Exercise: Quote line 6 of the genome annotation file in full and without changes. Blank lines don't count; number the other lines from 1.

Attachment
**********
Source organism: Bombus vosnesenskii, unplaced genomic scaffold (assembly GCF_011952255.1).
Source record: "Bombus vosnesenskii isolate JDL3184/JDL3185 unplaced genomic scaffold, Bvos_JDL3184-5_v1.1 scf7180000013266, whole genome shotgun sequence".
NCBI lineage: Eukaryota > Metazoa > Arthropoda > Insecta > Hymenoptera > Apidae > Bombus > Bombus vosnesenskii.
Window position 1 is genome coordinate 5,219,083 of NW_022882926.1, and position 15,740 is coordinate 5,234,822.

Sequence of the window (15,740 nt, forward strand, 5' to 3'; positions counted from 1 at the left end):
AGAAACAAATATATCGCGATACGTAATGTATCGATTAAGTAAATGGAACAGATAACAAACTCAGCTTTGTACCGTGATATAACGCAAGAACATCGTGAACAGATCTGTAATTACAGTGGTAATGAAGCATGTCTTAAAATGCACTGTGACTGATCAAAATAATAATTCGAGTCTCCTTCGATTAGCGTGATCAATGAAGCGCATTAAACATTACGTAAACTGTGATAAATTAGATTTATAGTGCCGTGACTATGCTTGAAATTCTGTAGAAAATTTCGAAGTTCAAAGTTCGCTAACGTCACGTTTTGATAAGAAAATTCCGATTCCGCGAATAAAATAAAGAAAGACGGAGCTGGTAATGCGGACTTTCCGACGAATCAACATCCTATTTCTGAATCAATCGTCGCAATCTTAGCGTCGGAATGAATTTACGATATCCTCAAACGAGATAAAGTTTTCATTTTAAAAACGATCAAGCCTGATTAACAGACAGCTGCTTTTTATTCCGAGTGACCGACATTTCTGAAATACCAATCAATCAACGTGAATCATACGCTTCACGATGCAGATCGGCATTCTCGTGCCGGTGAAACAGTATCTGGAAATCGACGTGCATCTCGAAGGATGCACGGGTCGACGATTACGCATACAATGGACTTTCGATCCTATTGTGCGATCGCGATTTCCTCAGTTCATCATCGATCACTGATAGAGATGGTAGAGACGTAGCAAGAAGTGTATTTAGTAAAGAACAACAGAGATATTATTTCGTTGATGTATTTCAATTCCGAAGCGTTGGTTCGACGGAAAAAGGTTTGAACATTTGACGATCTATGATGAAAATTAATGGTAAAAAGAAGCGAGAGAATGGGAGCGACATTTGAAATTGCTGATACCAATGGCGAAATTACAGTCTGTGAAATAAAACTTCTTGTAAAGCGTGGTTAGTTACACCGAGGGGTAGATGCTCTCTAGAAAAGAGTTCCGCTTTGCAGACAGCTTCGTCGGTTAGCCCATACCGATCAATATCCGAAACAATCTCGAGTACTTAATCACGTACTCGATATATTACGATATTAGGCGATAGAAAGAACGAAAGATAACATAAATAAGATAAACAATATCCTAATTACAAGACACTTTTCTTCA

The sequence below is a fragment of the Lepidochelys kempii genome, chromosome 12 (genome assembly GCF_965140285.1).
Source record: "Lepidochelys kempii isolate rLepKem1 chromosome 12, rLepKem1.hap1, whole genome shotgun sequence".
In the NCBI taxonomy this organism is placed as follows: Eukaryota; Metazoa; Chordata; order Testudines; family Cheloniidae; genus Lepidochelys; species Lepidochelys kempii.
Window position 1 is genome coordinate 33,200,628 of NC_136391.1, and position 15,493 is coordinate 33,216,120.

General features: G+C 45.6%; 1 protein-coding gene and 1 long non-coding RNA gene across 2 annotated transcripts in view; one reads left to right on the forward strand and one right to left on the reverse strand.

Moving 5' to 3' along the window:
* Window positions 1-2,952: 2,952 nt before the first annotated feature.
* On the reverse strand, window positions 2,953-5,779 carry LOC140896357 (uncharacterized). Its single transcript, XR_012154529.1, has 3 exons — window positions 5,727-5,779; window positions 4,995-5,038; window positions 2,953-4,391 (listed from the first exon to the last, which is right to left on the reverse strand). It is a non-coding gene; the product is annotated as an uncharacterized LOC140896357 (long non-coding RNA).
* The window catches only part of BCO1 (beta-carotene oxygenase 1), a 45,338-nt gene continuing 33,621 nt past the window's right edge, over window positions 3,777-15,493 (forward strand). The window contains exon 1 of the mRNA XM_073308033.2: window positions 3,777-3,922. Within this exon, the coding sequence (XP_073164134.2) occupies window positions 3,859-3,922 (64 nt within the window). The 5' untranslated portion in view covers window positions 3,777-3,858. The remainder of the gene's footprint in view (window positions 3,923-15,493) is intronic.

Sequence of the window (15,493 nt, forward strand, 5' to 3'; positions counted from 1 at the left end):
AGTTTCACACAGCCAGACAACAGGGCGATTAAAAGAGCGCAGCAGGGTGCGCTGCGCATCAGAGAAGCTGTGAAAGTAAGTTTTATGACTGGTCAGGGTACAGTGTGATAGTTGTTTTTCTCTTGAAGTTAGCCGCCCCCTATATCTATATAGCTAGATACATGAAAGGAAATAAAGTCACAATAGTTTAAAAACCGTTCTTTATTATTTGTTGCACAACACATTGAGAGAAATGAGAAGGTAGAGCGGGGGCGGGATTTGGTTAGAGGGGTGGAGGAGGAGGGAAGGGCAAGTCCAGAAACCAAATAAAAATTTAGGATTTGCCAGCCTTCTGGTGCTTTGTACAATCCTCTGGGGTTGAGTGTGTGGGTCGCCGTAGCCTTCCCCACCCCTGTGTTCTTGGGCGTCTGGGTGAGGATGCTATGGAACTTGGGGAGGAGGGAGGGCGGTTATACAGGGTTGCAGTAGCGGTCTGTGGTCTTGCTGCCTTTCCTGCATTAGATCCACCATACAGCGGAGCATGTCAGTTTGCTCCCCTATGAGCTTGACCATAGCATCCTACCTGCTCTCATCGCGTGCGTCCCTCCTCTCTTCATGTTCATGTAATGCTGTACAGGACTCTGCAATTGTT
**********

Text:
AGAAACAAATATATCGCGATACGTAATGTATCGATTAAGTAAATGGAACAGATAACAAACTCAGCTTTGTACCGTGATATAACGCAAGAACATCGTGAACAGATCTGTAATTACAGTGGTAATGAAGCATGTCTTAAAATGCACTGTGACTGATCAAAATAATAATTCGAGTCTCCTTCGATTAGCGTGATCAATGAAGCGCATTAAACATTACGTAAACTGTGATAAATTAGATTTATAGTGCCGTGACTATGCTTGAAATTCTGTAGAAAATTTCGAAGTTCAAAGTTCGCTAACGTCACGTTTTGATAAGAAAATTCCGATTCCGCGAATAAAATAAAGAAAGACGGAGCTGGTAATGCGGACTTTCCGACGAATCAACATCCTATTTCTGAATCAATCGTCGCAATCTTAGCGTCGGAATGAATTTACGATATCCTCAAACGAGATAAAGTTTTCATTTTAAAAACGATCAAGCCTGATTAACAGACAGCTGCTTTTTATTCCGAGTGACCGACATTTCTGAAATACCAATCAATCAACGTGAATCATACGCTTCACGATGCAGATCGGCATTCTCGTGCCGGTGAAACAGTATCTGGAAATCGACGTGCATCTCGAAGGATGCACGGGTCGACGATTACGCATACAATGGACTTTCGATCCTATTGTGCGATCGCGATTTCCTCAGTTCATCATCGATCACTGATAGAGATGGTAGAGACGTAGCAAGAAGTGTATTTAGTAAAGAACAACAGAGATATTATTTCGTTGATGTATTTCAATTCCGAAGCGTTGGTTCGACGGAAAAAGGTTTGAACATTTGACGATCTATGATGAAAATTAATGGTAAAAAGAAGCGAGAGAATGGGAGCGACATTTGAAATTGCTGATACCAATGGCGAAATTACAGTCTGTGAAATAAAACTTCTTGTAAAGCGTGGTTAGTTACACCGAGGGGTAGATGCTCTCTAGAAAAGAGTTCCGCTTTGCAGACAGCTTCGTCGGTTAGCCCATACCGATCAATATCCGAAACAATCTCGAGTACTTAATCACGTACTCGATATATTACGATATTAGGCGATAGAAAGAACGAAAGATAACATAAATAAGATAAACAATATCCTAATTACAAGACACTTTTCTTCA